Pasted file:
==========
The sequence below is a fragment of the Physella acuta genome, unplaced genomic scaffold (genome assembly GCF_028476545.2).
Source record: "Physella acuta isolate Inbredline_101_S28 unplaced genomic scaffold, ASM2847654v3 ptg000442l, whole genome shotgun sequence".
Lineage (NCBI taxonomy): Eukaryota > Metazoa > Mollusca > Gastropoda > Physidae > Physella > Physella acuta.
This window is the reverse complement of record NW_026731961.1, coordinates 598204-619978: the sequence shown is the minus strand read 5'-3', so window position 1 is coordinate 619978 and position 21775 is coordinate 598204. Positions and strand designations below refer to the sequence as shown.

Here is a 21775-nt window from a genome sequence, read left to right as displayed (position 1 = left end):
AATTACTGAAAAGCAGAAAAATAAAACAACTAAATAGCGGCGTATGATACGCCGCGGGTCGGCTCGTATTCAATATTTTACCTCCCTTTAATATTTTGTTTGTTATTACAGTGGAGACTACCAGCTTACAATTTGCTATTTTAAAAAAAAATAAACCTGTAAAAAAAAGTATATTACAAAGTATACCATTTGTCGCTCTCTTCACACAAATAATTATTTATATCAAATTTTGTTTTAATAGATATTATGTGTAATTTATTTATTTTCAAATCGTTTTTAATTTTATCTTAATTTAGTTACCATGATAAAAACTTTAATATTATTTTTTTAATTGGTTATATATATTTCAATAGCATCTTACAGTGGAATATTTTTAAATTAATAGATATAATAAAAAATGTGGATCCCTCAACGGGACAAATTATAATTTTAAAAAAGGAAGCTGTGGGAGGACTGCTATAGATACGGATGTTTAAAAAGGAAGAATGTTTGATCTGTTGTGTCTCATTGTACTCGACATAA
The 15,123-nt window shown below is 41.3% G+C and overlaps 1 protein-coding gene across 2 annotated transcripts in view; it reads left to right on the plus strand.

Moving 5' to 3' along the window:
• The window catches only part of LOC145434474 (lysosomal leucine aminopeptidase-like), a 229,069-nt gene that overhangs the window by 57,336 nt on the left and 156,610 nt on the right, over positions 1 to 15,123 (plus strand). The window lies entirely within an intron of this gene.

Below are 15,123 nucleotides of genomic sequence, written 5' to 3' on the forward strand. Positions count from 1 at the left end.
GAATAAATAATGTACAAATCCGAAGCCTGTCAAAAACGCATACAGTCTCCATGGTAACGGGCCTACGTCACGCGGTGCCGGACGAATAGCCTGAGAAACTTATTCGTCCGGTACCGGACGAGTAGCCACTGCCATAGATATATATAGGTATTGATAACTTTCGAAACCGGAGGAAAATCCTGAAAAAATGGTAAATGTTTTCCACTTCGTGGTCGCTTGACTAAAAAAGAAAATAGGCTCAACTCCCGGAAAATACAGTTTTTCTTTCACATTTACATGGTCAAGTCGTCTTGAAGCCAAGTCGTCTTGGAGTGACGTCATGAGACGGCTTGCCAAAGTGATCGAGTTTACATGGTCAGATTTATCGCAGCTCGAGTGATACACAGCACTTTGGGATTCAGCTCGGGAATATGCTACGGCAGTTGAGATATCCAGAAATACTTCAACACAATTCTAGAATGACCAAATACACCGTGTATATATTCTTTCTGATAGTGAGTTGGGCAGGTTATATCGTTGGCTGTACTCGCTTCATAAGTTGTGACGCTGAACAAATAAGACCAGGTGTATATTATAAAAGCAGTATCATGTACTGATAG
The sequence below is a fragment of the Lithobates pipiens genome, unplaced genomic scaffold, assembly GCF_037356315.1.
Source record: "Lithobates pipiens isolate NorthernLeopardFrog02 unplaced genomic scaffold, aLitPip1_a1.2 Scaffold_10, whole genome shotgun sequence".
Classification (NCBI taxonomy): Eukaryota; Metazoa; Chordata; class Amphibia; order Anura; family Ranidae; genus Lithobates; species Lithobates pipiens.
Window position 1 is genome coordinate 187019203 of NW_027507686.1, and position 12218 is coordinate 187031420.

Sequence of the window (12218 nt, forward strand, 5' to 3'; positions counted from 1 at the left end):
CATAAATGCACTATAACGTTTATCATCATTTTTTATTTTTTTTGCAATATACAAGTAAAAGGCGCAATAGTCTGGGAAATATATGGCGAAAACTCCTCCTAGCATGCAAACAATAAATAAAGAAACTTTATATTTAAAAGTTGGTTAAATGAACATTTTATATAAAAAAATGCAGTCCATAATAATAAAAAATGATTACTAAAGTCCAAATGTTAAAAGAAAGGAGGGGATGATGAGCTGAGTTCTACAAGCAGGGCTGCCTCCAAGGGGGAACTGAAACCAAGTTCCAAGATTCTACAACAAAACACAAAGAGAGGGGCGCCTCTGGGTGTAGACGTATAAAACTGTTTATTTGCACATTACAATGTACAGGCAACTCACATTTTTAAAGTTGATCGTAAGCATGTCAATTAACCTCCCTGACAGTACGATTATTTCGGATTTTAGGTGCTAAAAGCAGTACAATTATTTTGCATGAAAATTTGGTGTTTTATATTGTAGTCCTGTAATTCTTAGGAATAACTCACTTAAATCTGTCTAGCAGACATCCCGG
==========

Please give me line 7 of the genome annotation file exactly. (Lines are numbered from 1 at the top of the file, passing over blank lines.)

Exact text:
The 15,123-nt window shown below is 41.3% G+C and overlaps 1 protein-coding gene across 2 annotated transcripts in view; it reads left to right on the plus strand.